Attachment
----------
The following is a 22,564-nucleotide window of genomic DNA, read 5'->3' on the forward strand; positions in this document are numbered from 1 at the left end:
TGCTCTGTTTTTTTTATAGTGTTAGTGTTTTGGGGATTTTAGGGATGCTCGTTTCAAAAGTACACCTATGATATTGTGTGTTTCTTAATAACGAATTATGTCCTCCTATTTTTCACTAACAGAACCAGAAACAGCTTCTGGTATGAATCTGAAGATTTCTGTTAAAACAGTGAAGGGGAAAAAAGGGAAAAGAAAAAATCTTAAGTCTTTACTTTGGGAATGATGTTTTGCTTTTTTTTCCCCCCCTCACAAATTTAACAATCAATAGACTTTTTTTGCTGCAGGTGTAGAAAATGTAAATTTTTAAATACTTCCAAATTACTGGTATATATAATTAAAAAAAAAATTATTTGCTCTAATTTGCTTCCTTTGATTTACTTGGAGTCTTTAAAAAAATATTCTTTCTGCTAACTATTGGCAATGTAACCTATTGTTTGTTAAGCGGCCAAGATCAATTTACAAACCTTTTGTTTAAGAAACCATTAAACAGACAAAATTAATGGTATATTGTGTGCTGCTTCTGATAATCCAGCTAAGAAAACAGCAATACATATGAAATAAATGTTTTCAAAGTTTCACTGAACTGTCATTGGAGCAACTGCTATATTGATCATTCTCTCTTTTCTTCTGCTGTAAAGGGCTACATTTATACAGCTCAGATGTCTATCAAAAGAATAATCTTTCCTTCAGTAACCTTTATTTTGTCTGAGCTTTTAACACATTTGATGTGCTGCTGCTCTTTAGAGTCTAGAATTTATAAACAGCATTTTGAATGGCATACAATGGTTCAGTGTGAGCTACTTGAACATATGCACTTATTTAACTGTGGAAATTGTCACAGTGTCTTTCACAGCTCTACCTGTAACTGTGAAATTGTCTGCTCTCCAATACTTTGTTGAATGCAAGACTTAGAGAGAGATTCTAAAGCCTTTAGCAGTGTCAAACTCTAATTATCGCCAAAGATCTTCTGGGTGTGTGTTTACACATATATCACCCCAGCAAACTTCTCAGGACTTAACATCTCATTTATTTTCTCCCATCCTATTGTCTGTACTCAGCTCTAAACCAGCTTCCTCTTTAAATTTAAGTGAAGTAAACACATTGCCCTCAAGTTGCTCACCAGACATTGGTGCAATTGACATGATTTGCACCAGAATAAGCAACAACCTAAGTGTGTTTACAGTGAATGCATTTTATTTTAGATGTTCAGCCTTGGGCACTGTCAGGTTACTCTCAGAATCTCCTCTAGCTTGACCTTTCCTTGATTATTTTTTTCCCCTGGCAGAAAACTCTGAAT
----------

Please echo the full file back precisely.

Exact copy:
The following is a 22,564-nucleotide window of genomic DNA, read 5'->3' on the forward strand; positions in this document are numbered from 1 at the left end:
TGCTCTGTTTTTTTTATAGTGTTAGTGTTTTGGGGATTTTAGGGATGCTCGTTTCAAAAGTACACCTATGATATTGTGTGTTTCTTAATAACGAATTATGTCCTCCTATTTTTCACTAACAGAACCAGAAACAGCTTCTGGTATGAATCTGAAGATTTCTGTTAAAACAGTGAAGGGGAAAAAAGGGAAAAGAAAAAATCTTAAGTCTTTACTTTGGGAATGATGTTTTGCTTTTTTTTCCCCCCCTCACAAATTTAACAATCAATAGACTTTTTTTGCTGCAGGTGTAGAAAATGTAAATTTTTAAATACTTCCAAATTACTGGTATATATAATTAAAAAAAAAATTATTTGCTCTAATTTGCTTCCTTTGATTTACTTGGAGTCTTTAAAAAAATATTCTTTCTGCTAACTATTGGCAATGTAACCTATTGTTTGTTAAGCGGCCAAGATCAATTTACAAACCTTTTGTTTAAGAAACCATTAAACAGACAAAATTAATGGTATATTGTGTGCTGCTTCTGATAATCCAGCTAAGAAAACAGCAATACATATGAAATAAATGTTTTCAAAGTTTCACTGAACTGTCATTGGAGCAACTGCTATATTGATCATTCTCTCTTTTCTTCTGCTGTAAAGGGCTACATTTATACAGCTCAGATGTCTATCAAAAGAATAATCTTTCCTTCAGTAACCTTTATTTTGTCTGAGCTTTTAACACATTTGATGTGCTGCTGCTCTTTAGAGTCTAGAATTTATAAACAGCATTTTGAATGGCATACAATGGTTCAGTGTGAGCTACTTGAACATATGCACTTATTTAACTGTGGAAATTGTCACAGTGTCTTTCACAGCTCTACCTGTAACTGTGAAATTGTCTGCTCTCCAATACTTTGTTGAATGCAAGACTTAGAGAGAGATTCTAAAGCCTTTAGCAGTGTCAAACTCTAATTATCGCCAAAGATCTTCTGGGTGTGTGTTTACACATATATCACCCCAGCAAACTTCTCAGGACTTAACATCTCATTTATTTTCTCCCATCCTATTGTCTGTACTCAGCTCTAAACCAGCTTCCTCTTTAAATTTAAGTGAAGTAAACACATTGCCCTCAAGTTGCTCACCAGACATTGGTGCAATTGACATGATTTGCACCAGAATAAGCAACAACCTAAGTGTGTTTACAGTGAATGCATTTTATTTTAGATGTTCAGCCTTGGGCACTGTCAGGTTACTCTCAGAATCTCCTCTAGCTTGACCTTTCCTTGATTATTTTTTTCCCCTGGCAGAAAACTCTGAAT